IoW_20230405 - Gaia
Image of the Week
Dual quasar found to be hosted by an ongoing galaxy merger at redshift 2.17
Figure 1. This image from the NASA/ESA Hubble Space Telescope shows a pair of quasars (known as J0749+2255) that existed when the Universe was just 3 billion years old. They are embedded inside a pair of colliding galaxies. The quasars are separated by less than the size of a single galaxy. More details here and here. Credits: NASA, ESA, Yu-Ching Chen (UIUC), Hsiang-Chih Hwang (IAS), Nadia Zakamska (JHU), Yue Shen (UIUC).
Today, a Hubble Space Telescope news item reveals follow-up investigations on one of Gaia's dual quasar candidates. Initially, the source (J0749+2255) was identified as a quasar in the SDSS Legacy Survey. After Gaia's Data Release 2, with the use of Gaia's accurate astrometry, the source turned out to be part of a list of candidate dual quasars. Follow-up observations of the system by Hubble and other telescopes (Keck, Gemini, Chandra and VLA) now confirm it to be a true dual quasar and not a spurious result caused by gravitational lensing where the same quasar is seen twice due to the bending of light around a massive, unseen object between the quasar and the observer (see Shen et al. 2021). This pair of quasars is now deemed to be hosted by an ongoing galaxy merger at a redshift of z=2.17 (see Yu-Ching Chen et al. 2023).
When looking for true dual quasars, it is important to rule out the effect of gravitational lensing since a single quasar can be lensed into multiple images that appear close together on the sky. This lensing is caused by the warping of light around a massive, dark object between the quasar and the observer. In the case of a true dual quasar, one observes multiple quasars close together on the sky. In first instance, the observation of both cases might look quite similar and only with detailed follow-up observations, a definite answer can be found.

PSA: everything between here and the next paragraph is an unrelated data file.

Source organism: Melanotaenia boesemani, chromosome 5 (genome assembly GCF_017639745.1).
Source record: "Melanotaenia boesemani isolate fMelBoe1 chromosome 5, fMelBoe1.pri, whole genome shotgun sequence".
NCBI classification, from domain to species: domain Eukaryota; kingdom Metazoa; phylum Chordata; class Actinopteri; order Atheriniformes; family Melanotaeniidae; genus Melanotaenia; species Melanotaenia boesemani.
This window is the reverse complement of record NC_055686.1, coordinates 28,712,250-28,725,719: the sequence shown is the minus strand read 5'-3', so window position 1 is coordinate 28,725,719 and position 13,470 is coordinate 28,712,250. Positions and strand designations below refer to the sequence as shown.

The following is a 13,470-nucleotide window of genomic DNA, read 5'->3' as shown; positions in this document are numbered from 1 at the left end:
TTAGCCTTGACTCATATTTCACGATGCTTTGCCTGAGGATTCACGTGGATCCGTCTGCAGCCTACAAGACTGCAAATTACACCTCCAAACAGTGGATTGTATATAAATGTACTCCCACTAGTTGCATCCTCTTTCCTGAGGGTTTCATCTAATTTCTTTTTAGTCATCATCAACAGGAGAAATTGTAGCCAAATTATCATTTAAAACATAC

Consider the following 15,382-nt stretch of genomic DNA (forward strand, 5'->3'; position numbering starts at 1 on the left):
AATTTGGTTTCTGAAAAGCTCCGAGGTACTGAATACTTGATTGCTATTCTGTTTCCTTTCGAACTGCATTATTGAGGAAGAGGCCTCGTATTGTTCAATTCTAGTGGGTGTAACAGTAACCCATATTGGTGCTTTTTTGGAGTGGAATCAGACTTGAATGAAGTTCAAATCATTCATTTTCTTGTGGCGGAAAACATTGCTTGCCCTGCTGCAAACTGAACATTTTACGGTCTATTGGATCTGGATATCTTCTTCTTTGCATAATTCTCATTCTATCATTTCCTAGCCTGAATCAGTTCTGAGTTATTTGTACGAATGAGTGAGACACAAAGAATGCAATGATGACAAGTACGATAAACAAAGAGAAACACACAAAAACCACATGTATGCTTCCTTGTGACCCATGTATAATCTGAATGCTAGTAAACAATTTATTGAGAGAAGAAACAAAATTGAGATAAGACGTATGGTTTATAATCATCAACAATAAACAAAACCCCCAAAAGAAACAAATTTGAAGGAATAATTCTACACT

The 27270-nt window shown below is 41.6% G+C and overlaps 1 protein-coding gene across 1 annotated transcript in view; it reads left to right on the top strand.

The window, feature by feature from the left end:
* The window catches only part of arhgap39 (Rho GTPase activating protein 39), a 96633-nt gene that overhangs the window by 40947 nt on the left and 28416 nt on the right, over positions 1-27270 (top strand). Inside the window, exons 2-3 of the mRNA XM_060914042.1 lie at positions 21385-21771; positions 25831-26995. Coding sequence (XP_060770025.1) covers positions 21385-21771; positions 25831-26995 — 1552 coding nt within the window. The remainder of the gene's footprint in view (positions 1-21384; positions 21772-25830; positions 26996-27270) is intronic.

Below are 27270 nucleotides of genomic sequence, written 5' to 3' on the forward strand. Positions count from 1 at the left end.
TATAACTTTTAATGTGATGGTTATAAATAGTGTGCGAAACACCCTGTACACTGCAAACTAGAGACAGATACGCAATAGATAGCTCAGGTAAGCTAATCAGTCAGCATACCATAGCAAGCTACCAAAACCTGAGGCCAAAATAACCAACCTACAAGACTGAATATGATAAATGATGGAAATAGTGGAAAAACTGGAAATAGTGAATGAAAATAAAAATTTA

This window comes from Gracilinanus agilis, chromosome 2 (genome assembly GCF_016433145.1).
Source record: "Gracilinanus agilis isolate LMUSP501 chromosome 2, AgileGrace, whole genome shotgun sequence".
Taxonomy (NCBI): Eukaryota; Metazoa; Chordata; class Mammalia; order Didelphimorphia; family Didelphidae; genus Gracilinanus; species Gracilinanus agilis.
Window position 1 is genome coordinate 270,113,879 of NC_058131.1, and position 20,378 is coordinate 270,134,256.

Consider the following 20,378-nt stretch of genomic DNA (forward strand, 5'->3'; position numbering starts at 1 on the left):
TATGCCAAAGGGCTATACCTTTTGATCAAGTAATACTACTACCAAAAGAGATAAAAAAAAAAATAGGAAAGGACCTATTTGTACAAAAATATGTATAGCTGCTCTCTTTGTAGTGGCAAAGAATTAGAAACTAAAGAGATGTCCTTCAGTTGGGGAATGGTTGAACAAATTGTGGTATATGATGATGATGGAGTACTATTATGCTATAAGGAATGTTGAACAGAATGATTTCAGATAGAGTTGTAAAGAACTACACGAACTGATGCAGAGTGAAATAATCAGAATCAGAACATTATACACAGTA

While Gaia already provides the means to find dual quasar candidates for follow-up, in the 4th quarter of 2023, Gaia will, for the first time, reveal results from its quasar environment analysis for gravitational lens search. While this new data set will bring its own excitement in the field of gravitational lensing, it will also be critical to clean up dual quasar candidate samples.
Further reading on this topic:
- Hubble Unexpectedly Finds Double Quasar In Distant Universe
- Additional info on the image
- A Close Quasar Pair in a Disk-Disk Galaxy Merger at z = 2.17 by Yu-Ching Chen et al. 2023
- Hubble Spots Double Quasars in Merging Galaxies
- A hidden population of high-redshift double quasars unveiled by astrometry by Yue Shen et al. 2021
- Gaia on the hunt for dual quasars and gravitational lenses
- Unveiling the population of dual and lensed active galactic nuclei at sub-arcsec separations by Mannucci et al. 2022
- 12 rare Einstein crosses discovered with Gaia
- Lensing explained
- Gaia's upcoming Focused Product Release will contain the first results of quasars' environment analysis for gravitational lenses search
Credits: Story written by Tineke Roegiers and Jos de Bruijne, largely based on the NASA press release.
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